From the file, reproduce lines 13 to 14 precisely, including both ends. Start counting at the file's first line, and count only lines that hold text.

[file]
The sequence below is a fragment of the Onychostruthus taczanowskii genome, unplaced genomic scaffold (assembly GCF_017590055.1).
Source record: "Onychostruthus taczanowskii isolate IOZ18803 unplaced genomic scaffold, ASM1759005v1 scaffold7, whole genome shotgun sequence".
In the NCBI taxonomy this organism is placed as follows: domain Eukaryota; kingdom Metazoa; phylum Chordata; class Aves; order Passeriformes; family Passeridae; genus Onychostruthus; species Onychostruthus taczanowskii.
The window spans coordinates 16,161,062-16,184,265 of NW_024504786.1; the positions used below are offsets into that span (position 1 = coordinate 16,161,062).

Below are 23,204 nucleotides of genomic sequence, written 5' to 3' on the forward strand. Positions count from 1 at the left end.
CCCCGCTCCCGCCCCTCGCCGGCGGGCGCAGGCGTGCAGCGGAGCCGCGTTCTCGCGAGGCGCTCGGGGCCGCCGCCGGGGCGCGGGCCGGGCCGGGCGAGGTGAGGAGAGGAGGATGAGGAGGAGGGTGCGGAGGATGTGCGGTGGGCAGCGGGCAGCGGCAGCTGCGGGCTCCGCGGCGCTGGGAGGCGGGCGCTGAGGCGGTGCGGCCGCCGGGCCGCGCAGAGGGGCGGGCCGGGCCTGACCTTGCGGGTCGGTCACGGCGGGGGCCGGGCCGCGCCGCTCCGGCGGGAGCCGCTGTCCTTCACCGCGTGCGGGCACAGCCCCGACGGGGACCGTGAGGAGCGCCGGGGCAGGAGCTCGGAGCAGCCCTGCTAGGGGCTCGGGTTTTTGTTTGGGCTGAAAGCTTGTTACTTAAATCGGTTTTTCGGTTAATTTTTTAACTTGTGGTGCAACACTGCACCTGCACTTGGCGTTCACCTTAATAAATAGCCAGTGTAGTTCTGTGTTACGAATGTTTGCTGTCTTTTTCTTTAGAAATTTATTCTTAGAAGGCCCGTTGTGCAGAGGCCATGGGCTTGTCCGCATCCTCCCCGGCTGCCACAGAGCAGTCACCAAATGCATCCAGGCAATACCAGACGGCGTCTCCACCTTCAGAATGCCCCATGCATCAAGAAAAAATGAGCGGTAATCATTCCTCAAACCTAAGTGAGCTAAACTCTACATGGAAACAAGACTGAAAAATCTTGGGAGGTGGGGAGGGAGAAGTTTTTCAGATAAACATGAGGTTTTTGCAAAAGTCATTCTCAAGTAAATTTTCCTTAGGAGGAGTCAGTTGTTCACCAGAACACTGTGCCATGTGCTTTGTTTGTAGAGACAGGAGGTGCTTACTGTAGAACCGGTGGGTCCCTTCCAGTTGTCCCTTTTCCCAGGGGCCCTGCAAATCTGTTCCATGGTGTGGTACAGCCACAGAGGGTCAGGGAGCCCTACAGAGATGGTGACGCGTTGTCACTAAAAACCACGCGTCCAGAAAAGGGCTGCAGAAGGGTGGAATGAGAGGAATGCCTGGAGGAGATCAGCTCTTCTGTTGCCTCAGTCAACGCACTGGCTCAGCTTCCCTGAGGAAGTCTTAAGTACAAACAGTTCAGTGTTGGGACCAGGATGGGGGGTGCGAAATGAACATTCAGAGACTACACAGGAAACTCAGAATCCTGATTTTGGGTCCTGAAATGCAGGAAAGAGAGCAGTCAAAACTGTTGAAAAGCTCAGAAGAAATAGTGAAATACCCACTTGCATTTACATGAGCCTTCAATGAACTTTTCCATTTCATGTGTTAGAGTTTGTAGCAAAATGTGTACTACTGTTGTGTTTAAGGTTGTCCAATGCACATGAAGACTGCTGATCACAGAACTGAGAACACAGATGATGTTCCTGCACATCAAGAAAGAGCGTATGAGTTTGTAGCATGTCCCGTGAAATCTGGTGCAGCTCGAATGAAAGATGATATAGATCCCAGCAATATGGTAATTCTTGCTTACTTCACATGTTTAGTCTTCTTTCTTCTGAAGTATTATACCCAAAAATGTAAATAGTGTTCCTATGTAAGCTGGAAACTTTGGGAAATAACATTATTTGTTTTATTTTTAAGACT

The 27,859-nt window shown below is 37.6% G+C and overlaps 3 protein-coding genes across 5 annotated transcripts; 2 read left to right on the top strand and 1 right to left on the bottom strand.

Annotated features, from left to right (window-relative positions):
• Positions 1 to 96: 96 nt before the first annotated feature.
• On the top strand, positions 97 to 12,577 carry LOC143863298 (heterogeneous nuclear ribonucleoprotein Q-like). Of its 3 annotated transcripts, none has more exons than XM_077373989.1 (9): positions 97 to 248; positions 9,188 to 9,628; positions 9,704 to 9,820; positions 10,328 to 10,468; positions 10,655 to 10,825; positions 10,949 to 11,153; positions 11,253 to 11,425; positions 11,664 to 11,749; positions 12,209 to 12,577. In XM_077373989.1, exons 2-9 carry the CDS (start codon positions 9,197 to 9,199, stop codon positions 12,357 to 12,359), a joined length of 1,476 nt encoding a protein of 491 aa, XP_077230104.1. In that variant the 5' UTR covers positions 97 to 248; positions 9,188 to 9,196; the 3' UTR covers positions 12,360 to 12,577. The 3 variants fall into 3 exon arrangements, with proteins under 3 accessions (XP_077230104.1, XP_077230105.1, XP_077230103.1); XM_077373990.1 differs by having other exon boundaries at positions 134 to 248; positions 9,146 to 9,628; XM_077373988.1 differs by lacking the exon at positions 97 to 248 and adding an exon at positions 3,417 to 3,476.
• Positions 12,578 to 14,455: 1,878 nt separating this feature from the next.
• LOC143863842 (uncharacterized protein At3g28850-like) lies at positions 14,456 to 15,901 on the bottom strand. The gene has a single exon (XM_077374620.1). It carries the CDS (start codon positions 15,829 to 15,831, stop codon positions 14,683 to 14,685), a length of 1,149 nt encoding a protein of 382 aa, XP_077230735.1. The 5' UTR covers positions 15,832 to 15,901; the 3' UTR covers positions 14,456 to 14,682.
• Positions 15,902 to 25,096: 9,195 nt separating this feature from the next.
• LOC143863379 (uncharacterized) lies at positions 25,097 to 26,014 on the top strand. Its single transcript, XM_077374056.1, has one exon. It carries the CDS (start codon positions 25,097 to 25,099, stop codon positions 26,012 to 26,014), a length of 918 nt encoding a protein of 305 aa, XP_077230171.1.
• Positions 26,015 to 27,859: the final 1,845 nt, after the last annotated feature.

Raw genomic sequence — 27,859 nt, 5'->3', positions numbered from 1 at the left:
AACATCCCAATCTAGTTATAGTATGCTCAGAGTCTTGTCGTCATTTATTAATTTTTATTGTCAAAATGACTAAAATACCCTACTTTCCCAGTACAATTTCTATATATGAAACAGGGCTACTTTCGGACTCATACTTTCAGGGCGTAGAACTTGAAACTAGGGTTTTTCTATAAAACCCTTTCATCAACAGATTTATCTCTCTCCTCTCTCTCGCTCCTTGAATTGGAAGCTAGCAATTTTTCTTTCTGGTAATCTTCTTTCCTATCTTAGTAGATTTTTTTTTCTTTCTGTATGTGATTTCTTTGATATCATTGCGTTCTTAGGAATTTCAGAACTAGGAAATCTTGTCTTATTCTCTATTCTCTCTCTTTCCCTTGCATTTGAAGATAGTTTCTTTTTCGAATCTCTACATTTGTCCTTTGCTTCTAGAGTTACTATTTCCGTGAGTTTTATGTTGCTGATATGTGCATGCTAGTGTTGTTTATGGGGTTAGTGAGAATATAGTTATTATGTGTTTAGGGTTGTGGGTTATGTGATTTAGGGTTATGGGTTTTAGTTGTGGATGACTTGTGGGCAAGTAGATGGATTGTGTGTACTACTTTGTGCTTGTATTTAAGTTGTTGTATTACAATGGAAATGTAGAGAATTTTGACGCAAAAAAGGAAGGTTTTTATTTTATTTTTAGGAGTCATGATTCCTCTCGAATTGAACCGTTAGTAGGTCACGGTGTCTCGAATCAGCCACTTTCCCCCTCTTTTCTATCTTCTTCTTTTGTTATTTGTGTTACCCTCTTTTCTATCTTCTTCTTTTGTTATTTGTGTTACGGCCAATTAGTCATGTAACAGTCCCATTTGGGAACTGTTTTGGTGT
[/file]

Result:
• Positions 15,902 to 25,096: 9,195 nt separating this feature from the next.
• LOC143863379 (uncharacterized) lies at positions 25,097 to 26,014 on the top strand. Its single transcript, XM_077374056.1, has one exon. It carries the CDS (start codon positions 25,097 to 25,099, stop codon positions 26,012 to 26,014), a length of 918 nt encoding a protein of 305 aa, XP_077230171.1.